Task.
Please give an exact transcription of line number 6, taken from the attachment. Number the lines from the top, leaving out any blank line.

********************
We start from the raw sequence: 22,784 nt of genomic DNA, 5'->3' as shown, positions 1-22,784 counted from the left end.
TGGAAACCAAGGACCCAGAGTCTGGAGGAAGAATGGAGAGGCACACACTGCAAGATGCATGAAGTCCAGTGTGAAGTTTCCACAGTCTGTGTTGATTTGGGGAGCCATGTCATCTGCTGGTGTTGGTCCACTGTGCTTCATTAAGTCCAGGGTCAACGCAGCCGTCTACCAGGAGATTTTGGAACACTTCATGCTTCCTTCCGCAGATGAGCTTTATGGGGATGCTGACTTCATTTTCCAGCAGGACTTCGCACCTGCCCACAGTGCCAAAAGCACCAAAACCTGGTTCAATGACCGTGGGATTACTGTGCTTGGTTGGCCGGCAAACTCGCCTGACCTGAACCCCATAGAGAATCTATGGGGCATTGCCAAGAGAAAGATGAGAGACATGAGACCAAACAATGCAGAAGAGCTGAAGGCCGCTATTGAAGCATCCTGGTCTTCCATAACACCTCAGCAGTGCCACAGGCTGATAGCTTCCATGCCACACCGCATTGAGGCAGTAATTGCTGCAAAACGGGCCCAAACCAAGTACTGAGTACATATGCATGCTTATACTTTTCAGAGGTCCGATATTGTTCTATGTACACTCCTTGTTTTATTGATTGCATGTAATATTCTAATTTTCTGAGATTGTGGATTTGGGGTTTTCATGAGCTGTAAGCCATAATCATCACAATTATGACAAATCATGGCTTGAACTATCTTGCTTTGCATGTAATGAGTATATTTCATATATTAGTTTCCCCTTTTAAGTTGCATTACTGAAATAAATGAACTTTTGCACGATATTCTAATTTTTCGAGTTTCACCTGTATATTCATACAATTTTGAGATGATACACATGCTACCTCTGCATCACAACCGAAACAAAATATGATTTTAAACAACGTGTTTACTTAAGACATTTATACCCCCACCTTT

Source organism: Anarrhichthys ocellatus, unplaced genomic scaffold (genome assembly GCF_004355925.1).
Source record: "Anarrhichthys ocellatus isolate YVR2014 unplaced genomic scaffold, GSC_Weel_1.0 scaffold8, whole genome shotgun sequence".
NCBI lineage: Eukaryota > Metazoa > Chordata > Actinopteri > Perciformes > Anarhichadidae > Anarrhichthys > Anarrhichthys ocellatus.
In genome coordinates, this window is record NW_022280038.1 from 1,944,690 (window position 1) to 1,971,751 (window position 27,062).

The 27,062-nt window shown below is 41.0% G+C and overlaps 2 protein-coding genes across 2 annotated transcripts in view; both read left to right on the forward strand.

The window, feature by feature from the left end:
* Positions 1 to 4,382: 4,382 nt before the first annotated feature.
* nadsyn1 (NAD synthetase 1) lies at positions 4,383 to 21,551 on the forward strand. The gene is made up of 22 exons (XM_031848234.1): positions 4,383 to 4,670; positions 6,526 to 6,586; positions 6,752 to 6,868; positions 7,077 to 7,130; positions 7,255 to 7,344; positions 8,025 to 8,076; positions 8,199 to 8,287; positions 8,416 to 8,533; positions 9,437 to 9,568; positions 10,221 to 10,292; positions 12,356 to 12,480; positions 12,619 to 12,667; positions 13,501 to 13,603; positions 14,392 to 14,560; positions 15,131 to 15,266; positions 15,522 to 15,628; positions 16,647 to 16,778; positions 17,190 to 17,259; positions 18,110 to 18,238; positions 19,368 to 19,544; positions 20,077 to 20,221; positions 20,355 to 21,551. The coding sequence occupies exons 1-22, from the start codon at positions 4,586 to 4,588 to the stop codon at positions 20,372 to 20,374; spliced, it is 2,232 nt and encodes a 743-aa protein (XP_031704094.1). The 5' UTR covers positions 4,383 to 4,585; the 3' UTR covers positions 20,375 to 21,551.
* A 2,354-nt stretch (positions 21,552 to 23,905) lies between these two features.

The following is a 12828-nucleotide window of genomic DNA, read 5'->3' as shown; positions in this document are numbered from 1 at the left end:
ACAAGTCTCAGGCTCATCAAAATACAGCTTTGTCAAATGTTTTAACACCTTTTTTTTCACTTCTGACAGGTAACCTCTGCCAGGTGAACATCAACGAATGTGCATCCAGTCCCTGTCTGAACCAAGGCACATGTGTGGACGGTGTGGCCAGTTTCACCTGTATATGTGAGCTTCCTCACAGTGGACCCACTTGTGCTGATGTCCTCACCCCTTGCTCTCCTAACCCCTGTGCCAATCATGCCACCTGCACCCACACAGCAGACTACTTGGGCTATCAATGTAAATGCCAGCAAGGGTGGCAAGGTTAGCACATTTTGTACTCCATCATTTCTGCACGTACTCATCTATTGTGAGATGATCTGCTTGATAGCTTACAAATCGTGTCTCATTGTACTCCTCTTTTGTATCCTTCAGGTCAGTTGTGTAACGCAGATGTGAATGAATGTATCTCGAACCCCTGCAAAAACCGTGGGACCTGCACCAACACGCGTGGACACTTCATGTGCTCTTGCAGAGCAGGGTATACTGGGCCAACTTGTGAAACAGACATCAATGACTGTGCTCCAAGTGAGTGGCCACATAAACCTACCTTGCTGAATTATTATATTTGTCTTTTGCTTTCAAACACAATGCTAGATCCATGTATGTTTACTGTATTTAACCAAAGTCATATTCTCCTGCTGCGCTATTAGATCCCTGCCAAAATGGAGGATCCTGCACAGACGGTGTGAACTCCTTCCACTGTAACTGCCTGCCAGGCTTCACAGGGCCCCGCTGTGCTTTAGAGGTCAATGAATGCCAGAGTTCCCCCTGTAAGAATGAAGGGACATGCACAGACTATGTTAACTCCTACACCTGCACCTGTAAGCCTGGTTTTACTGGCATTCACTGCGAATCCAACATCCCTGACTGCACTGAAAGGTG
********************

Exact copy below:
In genome coordinates, this window is record NW_022280038.1 from 1,944,690 (window position 1) to 1,971,751 (window position 27,062).